Wolves in the Throne Room – politics, Burzum, Jodorowskian Black Metal (?), logo

excerpts from pitchfork interview

On politics:

AW: I said in an interview with a German magazine that I was annoyed that certain ideas I am connected to, such as radical environmentalism and heathen spirituality, have become associated with the culture of the hard-right, especially in Europe. Obviously, WITTR is a group with no political affiliation whatsoever, but some people in the German antifa movement made a big issue out of it, even though I have consistently and forcefully expressed my disdain for the canon of rightwing ideologies ad nauseam.

I understand why black metal is threatening to the simplistic mentality of anarcho-squatters and constipated college boys. These “punks” and “intellectuals” have no space in their worldview for anything beyond the left-wing politics of a 12 year old. It should be noted that WITTR is also vilified by the far right. My feeling is that if you are hated by political people of all persuasions then you are doing something right.

What is our worldview? It is non-political, in that I think that the world is best viewed through the lens of metaphysics. I am concerned with local things and connecting in a deep way to place. I think that human culture needs to evolve past a materialistic and mechanistic worldview. I think that reconnection with wildness and ancientness is a worthwhile path (for me). Is this fascist blood and soil ideology or communistic hippie navel-gazing? I suppose that depends on your perspective. Personally, I think that the old left-right binary is increasingly useless and outmoded. It is better to discuss specific ideas.

That these ideas seem extreme to some people is very curious to me. Sometimes I will peruse reviews of our records. A common thread is that “I like the music, but this anti-modern, mystical stuff is naive and unrealistic– they just don’t understand how the world works.”

This seems quite pathetic and represents a lack of understanding of the role of art in culture. What would you have us do? Have jobs in a bank and create music in our spare time that advocates for a practical and realistic political reform? All of the good ideas that boring people now hold to be self-evident were created by extreme people living on the fringes of society. We, as human beings, radically transform our consciousness, our bodies and the physical world around us with the development of new technologies and new cultural and social forms. The very horizon of imagined possibility is ever-shifting. Art, such as Black Metal, explores the potential futures we could manifest. Certainly I don’t think that the primitivist visions of WITTR form a complete worldview appropriate for every person in every situation. It’s simply a perspective and a possibility that is meaningful to us.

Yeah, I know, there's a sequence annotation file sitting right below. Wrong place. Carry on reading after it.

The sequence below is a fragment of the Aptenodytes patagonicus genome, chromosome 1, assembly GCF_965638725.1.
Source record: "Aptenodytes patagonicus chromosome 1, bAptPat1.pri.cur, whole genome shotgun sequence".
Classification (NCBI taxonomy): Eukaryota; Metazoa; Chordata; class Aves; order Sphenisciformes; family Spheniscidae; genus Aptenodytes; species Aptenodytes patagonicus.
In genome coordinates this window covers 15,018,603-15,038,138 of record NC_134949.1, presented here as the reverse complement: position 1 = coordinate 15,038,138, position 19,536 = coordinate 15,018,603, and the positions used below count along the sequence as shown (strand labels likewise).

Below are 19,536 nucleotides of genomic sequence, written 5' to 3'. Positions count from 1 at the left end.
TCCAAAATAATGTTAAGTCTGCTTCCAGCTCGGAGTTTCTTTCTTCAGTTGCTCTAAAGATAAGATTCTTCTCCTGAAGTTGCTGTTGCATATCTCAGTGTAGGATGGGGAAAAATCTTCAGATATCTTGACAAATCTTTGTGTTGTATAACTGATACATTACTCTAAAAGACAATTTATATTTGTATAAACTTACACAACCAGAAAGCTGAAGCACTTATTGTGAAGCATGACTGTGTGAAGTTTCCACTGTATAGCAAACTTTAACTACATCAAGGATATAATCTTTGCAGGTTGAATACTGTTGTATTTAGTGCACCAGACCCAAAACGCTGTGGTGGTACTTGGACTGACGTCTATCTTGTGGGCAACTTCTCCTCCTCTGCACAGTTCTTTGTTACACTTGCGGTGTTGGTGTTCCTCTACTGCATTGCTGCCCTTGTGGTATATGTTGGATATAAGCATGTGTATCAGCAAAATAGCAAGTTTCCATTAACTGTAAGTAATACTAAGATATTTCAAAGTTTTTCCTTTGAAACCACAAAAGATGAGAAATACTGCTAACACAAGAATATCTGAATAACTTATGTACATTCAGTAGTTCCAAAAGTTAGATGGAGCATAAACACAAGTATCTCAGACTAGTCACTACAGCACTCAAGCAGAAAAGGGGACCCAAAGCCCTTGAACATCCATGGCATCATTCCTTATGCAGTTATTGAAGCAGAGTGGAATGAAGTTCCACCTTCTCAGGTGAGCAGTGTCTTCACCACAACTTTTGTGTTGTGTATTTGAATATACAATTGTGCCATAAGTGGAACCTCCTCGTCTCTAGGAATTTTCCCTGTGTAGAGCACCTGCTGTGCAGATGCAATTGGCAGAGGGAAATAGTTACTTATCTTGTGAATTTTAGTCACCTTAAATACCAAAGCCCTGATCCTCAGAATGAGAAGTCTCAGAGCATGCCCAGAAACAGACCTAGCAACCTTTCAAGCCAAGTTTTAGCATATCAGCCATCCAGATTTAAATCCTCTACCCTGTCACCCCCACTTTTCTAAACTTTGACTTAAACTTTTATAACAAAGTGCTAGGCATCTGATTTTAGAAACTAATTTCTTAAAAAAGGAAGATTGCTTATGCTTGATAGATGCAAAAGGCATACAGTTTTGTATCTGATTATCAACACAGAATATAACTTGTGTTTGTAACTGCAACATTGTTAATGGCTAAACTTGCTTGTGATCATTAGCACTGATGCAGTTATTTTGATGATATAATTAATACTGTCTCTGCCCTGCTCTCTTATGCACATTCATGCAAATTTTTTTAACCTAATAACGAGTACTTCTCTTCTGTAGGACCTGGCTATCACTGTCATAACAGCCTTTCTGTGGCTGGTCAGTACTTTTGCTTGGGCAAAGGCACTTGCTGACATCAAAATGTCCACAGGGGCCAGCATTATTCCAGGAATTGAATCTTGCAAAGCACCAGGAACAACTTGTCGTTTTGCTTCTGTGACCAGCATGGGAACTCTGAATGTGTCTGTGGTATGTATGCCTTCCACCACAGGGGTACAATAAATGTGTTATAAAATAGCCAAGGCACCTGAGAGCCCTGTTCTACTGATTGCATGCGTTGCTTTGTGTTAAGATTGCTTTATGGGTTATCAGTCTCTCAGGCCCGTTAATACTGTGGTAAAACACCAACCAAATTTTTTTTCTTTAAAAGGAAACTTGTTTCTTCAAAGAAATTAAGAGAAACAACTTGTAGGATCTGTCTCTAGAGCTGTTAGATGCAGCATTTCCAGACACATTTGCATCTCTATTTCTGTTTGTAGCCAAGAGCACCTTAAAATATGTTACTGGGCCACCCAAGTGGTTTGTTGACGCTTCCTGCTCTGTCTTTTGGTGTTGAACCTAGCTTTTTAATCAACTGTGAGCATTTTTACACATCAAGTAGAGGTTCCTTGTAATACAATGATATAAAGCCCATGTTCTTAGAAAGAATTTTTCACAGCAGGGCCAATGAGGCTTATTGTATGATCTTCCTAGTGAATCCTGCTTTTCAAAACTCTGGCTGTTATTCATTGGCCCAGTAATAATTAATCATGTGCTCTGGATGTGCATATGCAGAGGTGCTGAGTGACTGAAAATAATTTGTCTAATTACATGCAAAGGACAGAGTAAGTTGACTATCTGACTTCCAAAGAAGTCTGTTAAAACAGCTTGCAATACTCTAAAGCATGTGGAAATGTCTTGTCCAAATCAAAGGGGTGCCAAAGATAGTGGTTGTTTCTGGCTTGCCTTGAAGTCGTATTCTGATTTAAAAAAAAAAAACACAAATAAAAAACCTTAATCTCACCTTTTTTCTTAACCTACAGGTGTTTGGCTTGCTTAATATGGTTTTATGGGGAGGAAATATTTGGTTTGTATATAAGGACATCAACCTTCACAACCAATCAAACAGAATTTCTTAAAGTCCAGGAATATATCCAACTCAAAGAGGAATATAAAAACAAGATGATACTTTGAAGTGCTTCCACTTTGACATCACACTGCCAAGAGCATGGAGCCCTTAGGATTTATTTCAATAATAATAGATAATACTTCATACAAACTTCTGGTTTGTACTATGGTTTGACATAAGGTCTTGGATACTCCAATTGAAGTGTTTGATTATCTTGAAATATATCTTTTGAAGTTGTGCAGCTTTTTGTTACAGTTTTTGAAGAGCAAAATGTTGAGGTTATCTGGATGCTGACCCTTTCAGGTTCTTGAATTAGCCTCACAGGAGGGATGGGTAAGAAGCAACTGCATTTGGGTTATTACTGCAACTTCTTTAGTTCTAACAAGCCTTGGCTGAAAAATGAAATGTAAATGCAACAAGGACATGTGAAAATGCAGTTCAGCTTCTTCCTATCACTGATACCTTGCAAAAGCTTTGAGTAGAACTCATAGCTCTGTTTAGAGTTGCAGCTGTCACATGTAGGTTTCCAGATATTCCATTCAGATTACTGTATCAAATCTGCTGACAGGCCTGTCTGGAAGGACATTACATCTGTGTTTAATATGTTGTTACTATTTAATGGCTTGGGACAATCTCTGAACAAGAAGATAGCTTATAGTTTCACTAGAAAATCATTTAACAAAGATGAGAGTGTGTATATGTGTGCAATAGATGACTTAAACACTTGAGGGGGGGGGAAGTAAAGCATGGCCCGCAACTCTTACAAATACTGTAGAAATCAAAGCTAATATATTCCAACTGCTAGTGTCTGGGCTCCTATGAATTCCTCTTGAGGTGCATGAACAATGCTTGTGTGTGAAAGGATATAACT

On Burzum:

AW: My feeling is that people are interested in an idealized image of Burzum, which is only tenuously connected to the man. Burzum’s post-Filosofem recorded output reveals a man of limited musical ability, and his mystical-Nazi writing seem paranoid and off-base. It seems like he is just another wingnut spouting off about Jewish conspiracies. People who create powerful and revolutionary art in their teens and early twenties rarely sustain any relevance.

A Jodorowskian Black Metal?:

Two Hunters explores an oceanic and ambiguous space– the terrifying and awesome space of transformation, torch-lit and filled with smoke. This is the place in to which the initiate is led to confront the non-human world. This is the dangerous and chaotic psychological space explored by the shaman.

Timothy Morton on the band name and logo from Helvete: A Journal of Black Metal Theory, Issue 1


“The presence of wolves and the uncertainty about the time are part of one and the same syndrome: the eruption of a basic, searing anxiety…

Like a tangled thicket of thorns, the calligraphy of the band’s logo cuts us, almost illegible, beautiful yet strange. The symmetry of the logo defeats the compulsion to read from left to right, “to make it mean something.” The matted fibers of the Two Hunters sleeve evoke unseen things, unseeable things. Writing is twisting itself into the fibers and filaments of trees: cryptic, encrypted—but not divorced from Nature, only an outgrowth of the same process.

…If we want to go any deeper in our social and philosophical journey, we must descend into the smoking pool of death. Wolves in the Throne room provide a kind of musical antihistamine that enables humans to not have an allergic reaction to working at the depth necessary for retracing our broken coexistence with all beings.”


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